Whatever is going to happen in the housing market in 2017 depends entirely on the course of mortgage rates. If mortgage rates remain below 4.25%, both sales and house prices will rise next year. The economy is improving, and with an improving economy will come increased demand. If this demand is amplified by super-low rates, housing will do well. If mortgage rates settle between 4.25% and 4.75%, sales will be down while prices drift slowly upward. A reduction in sales volume always proceeds price, and as long as mortgage rates stay below 4.75%, the pressure on pricing won’t be enough to overcome the inventory.

If Mortgage Rates Rise a Lot

If mortgage rates rise above 4.75%, sales volumes will be severely impacted and prices may drift gently lower. The increased cost of financing will not allow buyers to bid high enough to support current prices. The discretionary sellers active in the market will be forced to lower their prices if they want to sell. The activity of these few discretionary buyers will cause prices to drift down at higher mortgage rates.

What’s ahead in 2017

My first prediction is above: sales will be weaker in 2017 than 2016 due to rising mortgage rates. This will surprise all the pundits who claim that rising wages and an improving economy will overcome the impact of rising rates.

Perhaps this one isn’t controversial, but I haven’t heard it articulated elsewhere: First-time homebuyers will be priced out of every market in California. The median home prices will rise above the FHA loan limit across the state leaving first-time homebuyers without inventory within their price range.

Nearly all new construction in California will be high-density, mostly apartments, but some attached for-sale product as well.

Dodd-Frank and the Consumer Financial Protection Bureau will survive unscathed by Republican assaults (as will most of ObamaCare). Credit standards will not loosen significantly.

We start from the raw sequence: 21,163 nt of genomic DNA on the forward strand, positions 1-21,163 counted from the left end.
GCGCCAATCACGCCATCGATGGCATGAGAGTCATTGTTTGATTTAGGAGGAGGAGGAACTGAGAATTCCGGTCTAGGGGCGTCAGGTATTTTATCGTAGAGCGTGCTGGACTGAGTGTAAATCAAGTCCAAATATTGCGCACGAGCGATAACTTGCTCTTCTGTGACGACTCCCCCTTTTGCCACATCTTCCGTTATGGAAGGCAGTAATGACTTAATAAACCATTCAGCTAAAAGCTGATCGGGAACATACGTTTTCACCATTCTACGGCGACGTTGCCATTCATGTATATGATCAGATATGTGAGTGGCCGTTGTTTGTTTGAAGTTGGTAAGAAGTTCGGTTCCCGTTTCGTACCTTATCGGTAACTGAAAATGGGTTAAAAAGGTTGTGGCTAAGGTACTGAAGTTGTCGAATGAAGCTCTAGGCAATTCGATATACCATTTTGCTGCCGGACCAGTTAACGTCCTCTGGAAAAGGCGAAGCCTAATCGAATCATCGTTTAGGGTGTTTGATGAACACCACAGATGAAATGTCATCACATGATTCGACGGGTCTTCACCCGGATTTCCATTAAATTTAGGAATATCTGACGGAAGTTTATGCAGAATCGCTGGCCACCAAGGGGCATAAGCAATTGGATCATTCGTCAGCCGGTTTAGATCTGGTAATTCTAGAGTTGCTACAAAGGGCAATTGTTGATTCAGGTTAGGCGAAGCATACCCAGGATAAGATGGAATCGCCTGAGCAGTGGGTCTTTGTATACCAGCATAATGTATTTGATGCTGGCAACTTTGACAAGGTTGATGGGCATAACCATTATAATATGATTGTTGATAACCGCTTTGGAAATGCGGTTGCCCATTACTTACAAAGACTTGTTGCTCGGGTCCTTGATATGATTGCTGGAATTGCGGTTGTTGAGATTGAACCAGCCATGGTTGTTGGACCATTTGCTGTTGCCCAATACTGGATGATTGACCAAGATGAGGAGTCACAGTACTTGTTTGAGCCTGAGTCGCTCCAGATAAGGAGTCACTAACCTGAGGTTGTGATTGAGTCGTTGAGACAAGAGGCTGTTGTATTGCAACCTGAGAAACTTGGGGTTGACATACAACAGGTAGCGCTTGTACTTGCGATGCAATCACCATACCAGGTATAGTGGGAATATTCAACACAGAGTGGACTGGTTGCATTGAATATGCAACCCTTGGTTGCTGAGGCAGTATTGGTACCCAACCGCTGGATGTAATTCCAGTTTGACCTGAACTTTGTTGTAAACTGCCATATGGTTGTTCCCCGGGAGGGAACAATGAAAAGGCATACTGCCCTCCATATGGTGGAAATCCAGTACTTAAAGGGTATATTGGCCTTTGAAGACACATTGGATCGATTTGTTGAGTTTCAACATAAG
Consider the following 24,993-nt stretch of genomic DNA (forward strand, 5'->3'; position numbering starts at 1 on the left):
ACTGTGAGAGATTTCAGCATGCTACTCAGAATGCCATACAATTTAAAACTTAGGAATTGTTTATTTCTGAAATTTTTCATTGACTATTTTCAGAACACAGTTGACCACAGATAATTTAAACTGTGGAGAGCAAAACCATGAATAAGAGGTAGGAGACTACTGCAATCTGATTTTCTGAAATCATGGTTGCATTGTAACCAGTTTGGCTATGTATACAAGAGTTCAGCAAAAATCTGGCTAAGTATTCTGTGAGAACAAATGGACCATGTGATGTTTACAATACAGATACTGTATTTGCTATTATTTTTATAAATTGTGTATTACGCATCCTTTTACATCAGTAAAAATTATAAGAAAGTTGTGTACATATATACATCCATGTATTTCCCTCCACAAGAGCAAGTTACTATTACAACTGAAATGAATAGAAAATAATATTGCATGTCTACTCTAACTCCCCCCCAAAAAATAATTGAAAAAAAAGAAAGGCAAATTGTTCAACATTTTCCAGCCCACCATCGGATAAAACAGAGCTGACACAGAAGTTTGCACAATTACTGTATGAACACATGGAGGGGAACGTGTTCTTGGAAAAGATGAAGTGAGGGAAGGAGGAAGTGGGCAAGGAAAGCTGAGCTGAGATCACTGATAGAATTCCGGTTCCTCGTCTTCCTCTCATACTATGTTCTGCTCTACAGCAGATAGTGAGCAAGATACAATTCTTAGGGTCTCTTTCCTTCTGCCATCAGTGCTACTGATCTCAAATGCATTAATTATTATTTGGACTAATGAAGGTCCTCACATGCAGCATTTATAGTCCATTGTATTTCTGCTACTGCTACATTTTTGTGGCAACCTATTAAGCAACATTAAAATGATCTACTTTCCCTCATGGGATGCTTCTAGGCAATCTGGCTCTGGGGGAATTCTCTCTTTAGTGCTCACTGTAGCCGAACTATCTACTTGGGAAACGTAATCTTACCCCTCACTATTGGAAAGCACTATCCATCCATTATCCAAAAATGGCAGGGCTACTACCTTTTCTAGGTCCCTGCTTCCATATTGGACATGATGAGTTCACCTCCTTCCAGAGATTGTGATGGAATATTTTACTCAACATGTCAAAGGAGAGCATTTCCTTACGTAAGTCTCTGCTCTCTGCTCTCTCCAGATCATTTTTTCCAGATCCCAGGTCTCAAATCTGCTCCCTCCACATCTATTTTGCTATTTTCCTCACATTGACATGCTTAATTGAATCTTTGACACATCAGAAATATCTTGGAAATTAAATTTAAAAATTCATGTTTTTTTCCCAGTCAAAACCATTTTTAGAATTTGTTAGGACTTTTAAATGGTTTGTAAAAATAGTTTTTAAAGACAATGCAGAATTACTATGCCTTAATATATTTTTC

Trump will pass tax reform that includes a higher standard deduction, weakening support for the home mortgage interest deduction.


How Trump’s tax plan will shift housing demand

Source: OC Housing News

Trump’s tax plan will shift housing demand from move-ups to entry-level

Like it or hate it, Trump’s Tax Plan will impact real estate markets across the County. By greatly reducing the tax advantage of mortgage debt, many renters may choose to remain renters rather than assume large debts to buy a house. However, by reducing taxes on lower-income Americans, Trump’s tax plan should stimulate demand for entry-level housing.

Photo: The Orange County Register

One of Trump’s tax proposals involves raising the standard deduction. The Trump Plan will increase the standard deduction for joint filers to $30,000, from $12,600, and the standard deduction for single filers will be $15,000.

So how would increasing the standard deduction impact the home mortgage interest deduction? When people file taxes, they can either itemize or take the standard deduction. Only high wage earners with deductible expenses greater than the standard deduction itemize, and most of them do so because they have a large mortgage debt that costs them more than $12,600 per year in interest.

At 4% mortgage rates, any family with a mortgage larger than $315,000 pays more than $12,600 in mortgage interest debt alone to prompt itemizing on taxes. Most Coastal California homebuyers borrow more than this amount because house prices are so high, it’s a necessity. If the standard deduction were raised to $30,000, only borrowers with mortgage debt exceeding $750,000 would pay the $30,000 in mortgage interest that provides them enough deductible expenses to itemize. A huge swath of Coastal California borrowers will stop itemizing and stop taking advantage of the HMID.

Further, since high-wage renters would have a $30,000 personal exemption, the pressure to buy rather than rent would lessen, reducing demand overall.

The current home mortgage interest deduction provides a strong incentive for high wage earners to buy rather than rent. This distorts the market in areas like Coastal California and inflates house prices, and in the end, the subsidy only benefits bankers.

An increase in the personal exemption is a major tax cut for low-income and middle-income Americans because it reduces their taxable incomes by $18,400 per year. Increased disposable income will increase demand for low-end housing. So while the increased personal exemption may reduce demand in high-cost neighborhoods, this may be offset by increased demand in low-cost neighborhoods.